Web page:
SAP Aims At Training About 20,000 Youths Through Africa Code Week!

SAP Africa has recently announced the launch of the inaugral Africa Code Week with a go live scheduled for October,2015.

The ACW has been developed with the purpose of empowering youth, teachers and parents with the language of software programming using a freely available “Scratch”  system to help bridge the digital skills gap across many areas in Africa. The ACW partners with Simplon.co, the Cape Town Science Centre and the Galway Education Centre which shows it’s a very beneficial and important initiative.
The initiative will see an estimated 20 000 children across the continent ranging in age from 8 to 24 years, participating in software coding workshops across eleven African  countries: South Africa, Angola, Cameroon, Egypt, Ivory Coast, Kenya, Morocco, Nigeria, Senegal, Togo and Tunisia.
 Africa Code Week which coincides with World Economic Forum (WEF) for Africa speaks to the future prosperity of Africa and provides a sustainable, innovation-driven solution to the socio-economic challenges faced by the continent.
According to the World Economic Forum, Africa has the largest youth demographic across the globe.  Over the next 25 years, it is estimated that the continent’s working-age population will double to one billion, exceeding that of China and India. Compounding the potential problem in relation to this boom in working-age youth is the lack of education specifically technology training. It is estimated that throughout Africa, less than 1% of children leave school with basic coding skills, yet government, the private sector and Non-Profit companies are unable to fill positions with employees holding this very skill set.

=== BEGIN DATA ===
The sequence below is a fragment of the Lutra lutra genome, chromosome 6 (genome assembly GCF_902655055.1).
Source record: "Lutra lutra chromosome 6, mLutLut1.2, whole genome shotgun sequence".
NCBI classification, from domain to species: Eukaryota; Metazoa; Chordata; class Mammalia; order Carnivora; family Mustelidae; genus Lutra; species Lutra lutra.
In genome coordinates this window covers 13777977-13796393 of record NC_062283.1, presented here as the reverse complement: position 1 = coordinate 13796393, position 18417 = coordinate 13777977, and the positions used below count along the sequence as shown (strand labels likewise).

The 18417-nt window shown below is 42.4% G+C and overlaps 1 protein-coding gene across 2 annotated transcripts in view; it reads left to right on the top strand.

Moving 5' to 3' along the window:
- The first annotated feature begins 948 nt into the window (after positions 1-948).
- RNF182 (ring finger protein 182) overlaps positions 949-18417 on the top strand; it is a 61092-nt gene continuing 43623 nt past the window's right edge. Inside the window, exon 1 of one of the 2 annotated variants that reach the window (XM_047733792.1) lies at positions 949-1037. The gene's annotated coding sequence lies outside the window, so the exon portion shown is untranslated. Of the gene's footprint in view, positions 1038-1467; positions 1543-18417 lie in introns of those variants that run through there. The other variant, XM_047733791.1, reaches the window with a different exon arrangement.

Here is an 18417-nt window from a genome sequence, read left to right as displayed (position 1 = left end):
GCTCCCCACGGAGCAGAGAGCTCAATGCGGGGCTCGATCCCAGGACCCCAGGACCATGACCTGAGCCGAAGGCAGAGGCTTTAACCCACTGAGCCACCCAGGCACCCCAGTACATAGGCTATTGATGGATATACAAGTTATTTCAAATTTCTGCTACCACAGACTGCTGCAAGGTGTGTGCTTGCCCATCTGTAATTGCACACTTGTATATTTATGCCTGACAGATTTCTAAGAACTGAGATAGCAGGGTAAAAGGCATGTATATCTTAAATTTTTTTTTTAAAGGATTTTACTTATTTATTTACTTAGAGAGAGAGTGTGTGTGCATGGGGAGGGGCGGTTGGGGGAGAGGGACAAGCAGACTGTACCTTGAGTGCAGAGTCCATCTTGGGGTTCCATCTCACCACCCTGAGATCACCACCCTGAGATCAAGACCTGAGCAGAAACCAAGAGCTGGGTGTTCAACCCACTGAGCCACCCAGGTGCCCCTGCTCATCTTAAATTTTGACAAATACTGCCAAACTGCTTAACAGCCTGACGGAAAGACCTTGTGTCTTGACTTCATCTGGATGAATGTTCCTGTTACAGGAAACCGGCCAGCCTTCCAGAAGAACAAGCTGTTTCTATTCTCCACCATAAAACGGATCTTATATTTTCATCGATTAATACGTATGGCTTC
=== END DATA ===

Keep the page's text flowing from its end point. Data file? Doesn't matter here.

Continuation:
“SAP Africa is proud to be part of the Africa Code Week programme that will help provide African youth with the critical skill set required in the highly competitive 21st century job market. This exciting efforts supplements SAP Africa’s Skills for Africa initiative that is promoting both skills development and job creation across the continent,” said Pfungwa Serima, CEO of SAP Africa. “It will also contribute to Africa being a net exporter of technology skills to the rest of the world in years to come.”
 
SAP recognises the necessity to empower the youth of Africa in the demanding era of the Digital Economy, where no industry will remain untouched by computers, software and the unending need for meaningful data.  As part of its ‘Skills for Africa’ initiative, SAP Africa aims to train up an additional 10 000 qualified SAP consultants by 2020.
 
Courtesy of IT NEWS Africa

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